An elegant "crows foot" style of heading, particularly attractive on interlined and/or deep long curtains where an elegant look is required. Works well when hung from decorative pole..........Whilst Buckram is one way of creating pinch pleats, pre-spaced heading tapes can create an equally stunning look.........
3" Pinch/Triple pleat Tape.....
This handy 3" deep tape pulls up via two draw cords into triple pleats spaced 10cm(4") apart.
Three centrally placed corded pockets to reverse side.
Tip: - All the tapes shown here work on double fullness for fabric calculation. However, when calculating quantity of tape required allow 2.25 x fullness. to allow for adjusting location of pleats
6" Deep Pinch Pleat Tape.......
A real top quality woven pocket tape that is a full 6" deep.
Draws up via 4 draw cords to create pleats spaced every 12.5cm(5")
3 woven pockets towards top of tape
Tip: - To achieve equal spacing across both curtains.
Firstly, calculate the total quantity of tape required. (Track/pole width x 2.25) then fold the tape in half. At this halfway point find the centre point between pleats and cut the tape in two. When attaching your tape work outwards from your cuts..................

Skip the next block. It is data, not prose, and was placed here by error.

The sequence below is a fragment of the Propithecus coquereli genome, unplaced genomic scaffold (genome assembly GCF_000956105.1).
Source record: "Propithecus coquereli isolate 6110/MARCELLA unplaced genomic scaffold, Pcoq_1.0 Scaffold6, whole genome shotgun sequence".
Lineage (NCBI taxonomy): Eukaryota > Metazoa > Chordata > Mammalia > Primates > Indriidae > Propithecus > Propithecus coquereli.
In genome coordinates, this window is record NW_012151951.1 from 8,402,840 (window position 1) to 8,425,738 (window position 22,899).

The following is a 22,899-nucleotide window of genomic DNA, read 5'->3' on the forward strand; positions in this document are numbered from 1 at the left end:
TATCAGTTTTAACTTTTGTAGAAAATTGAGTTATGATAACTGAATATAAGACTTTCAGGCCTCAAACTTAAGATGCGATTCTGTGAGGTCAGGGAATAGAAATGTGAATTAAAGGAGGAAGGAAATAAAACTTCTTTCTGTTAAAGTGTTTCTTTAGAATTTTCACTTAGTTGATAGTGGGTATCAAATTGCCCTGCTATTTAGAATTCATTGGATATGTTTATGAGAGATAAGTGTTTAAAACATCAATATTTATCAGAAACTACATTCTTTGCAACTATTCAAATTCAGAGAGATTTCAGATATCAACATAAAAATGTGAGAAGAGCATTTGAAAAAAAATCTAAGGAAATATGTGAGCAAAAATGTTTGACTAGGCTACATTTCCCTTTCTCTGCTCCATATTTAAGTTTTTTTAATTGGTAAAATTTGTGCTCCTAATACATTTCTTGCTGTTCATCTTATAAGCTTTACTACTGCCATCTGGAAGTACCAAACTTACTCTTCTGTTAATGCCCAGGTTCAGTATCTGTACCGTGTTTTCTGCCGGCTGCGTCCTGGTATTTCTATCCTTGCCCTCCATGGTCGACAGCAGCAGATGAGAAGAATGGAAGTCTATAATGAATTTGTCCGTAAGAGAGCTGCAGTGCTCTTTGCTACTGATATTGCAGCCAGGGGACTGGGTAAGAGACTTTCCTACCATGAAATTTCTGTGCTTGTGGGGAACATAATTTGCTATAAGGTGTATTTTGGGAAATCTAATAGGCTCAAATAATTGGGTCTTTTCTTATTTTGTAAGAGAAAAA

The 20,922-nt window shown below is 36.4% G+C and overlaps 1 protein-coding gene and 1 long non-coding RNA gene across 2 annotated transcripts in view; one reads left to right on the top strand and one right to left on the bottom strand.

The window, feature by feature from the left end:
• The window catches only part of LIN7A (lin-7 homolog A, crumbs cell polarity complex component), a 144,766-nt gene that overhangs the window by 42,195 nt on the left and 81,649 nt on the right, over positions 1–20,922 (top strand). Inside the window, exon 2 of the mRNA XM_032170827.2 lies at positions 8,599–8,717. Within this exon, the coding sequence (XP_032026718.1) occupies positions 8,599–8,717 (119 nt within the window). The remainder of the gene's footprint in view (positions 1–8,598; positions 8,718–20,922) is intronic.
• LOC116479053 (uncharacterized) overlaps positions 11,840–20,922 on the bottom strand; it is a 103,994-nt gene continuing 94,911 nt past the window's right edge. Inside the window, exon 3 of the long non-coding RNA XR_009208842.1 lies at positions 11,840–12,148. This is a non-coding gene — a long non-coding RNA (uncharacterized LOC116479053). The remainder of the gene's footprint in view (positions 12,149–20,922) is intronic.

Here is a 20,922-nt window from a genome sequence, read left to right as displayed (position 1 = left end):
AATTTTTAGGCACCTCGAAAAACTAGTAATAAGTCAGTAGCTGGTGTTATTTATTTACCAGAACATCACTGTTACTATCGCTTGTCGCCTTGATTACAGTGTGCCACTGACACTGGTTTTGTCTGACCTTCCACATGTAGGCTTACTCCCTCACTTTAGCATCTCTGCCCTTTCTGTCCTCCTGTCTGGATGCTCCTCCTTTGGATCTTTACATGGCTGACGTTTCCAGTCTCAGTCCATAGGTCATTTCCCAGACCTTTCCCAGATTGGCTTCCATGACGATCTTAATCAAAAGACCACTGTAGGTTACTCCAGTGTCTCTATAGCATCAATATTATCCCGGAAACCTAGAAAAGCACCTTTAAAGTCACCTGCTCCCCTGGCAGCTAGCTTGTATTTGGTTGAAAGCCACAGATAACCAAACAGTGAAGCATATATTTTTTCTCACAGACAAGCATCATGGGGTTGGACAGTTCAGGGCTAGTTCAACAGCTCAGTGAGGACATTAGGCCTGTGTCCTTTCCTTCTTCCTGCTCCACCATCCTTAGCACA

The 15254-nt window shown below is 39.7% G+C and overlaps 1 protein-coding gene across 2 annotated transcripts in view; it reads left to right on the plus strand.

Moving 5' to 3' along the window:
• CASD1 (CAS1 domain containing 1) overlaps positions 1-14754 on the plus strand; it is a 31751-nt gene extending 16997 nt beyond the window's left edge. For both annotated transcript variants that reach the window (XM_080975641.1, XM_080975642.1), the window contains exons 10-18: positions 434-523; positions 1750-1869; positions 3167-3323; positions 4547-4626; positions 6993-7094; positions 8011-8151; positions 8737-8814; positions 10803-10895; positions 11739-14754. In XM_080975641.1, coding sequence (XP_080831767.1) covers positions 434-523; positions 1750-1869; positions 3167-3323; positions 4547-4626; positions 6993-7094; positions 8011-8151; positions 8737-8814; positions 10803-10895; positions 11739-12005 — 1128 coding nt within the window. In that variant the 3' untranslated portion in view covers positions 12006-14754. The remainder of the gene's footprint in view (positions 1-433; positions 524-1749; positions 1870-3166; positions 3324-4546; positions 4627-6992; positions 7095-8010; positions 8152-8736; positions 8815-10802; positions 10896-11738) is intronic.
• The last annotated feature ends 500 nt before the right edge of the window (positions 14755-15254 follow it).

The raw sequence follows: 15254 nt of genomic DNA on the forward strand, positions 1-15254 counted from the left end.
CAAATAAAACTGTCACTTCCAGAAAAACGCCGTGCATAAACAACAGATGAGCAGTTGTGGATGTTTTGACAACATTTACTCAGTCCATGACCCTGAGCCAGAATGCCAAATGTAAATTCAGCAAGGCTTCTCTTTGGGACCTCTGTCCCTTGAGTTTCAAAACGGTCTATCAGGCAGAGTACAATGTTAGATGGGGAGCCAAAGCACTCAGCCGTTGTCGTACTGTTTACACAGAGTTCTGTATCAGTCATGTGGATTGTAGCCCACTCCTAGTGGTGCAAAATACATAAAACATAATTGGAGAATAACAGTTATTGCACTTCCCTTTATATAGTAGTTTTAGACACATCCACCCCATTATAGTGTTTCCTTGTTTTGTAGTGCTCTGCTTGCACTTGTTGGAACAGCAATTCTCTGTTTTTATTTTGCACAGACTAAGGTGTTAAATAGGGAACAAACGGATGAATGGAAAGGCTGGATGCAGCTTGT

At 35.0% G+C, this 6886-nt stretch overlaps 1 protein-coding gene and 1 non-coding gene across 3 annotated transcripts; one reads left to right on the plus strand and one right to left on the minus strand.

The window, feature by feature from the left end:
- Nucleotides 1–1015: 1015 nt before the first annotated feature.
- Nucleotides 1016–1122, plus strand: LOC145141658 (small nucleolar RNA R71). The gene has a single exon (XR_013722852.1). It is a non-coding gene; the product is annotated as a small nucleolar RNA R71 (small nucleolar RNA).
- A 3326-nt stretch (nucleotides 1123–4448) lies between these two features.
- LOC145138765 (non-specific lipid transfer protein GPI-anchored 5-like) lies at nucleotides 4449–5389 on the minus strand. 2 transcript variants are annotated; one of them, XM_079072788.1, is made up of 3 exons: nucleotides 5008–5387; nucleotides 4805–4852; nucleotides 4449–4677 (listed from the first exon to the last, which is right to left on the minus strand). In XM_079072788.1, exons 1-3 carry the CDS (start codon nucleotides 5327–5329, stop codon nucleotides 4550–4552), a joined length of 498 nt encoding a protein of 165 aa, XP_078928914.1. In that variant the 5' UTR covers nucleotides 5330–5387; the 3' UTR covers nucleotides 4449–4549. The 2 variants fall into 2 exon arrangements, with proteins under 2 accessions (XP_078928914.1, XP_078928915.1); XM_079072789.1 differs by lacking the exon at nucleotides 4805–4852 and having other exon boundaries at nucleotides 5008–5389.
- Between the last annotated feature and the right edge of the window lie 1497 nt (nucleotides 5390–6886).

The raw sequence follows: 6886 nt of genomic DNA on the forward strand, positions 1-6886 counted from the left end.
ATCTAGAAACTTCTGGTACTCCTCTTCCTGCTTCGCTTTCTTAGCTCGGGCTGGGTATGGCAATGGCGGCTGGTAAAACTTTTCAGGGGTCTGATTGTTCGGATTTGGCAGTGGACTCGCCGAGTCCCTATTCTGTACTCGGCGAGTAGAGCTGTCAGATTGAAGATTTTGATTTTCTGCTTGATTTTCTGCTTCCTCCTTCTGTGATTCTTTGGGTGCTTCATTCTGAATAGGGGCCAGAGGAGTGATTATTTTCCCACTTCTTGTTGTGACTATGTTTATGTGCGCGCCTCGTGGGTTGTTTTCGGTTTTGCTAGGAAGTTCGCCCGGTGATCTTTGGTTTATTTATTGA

P.S..........If the track has an overlap arm adjust accordingly
Rufflette Deep Tridis Tape 5.5" (126mm) deep
Pleats spaced every 12.7cm(5")
2 Draw Cords and 3 woven pockets towards top of tape
Tip: - When your curtains are finished put a tack through the base of the pleat at the front to accentuate that perfect pinch effect
Early weavers used the wool closest to hand but as weaving moved from cottage to weaving shed a number of breeds emerged as best suited for specific end use.
............For us it's Shetland wool that makes our tweeds super soft to handle yet durable enough for upholstery and home furnishings........
and it's all in the construction................."Shetland wool fibres are of a simple construction with a central cortex covered by a thin scaly cuticle, and have an average diameter of about 23 microns. However there is a range from 10 to 20 microns for neck and shoulder wool to 25 to 35 microns for britch wool. The average staple length is 3.5 inches. The amount of crimp varies, and is important in providing the 'bounce' required for knitwear. There is a positive correlation between fineness and crimp, with wool of the finest quality being crimped at between 8 and 12 to the inch.
Wool from Shetland sheep is used to produce gossamer lace, the famous 'Fair isle' knitwear, and fine tweeds."
dyed and spun with a little extra twist the Shetland yarn forms a perfect basis for our luxury tweed
Fashion, trends and even technology dictates the new products, skills and services our industry must master in this ever changing world of home furnishings.....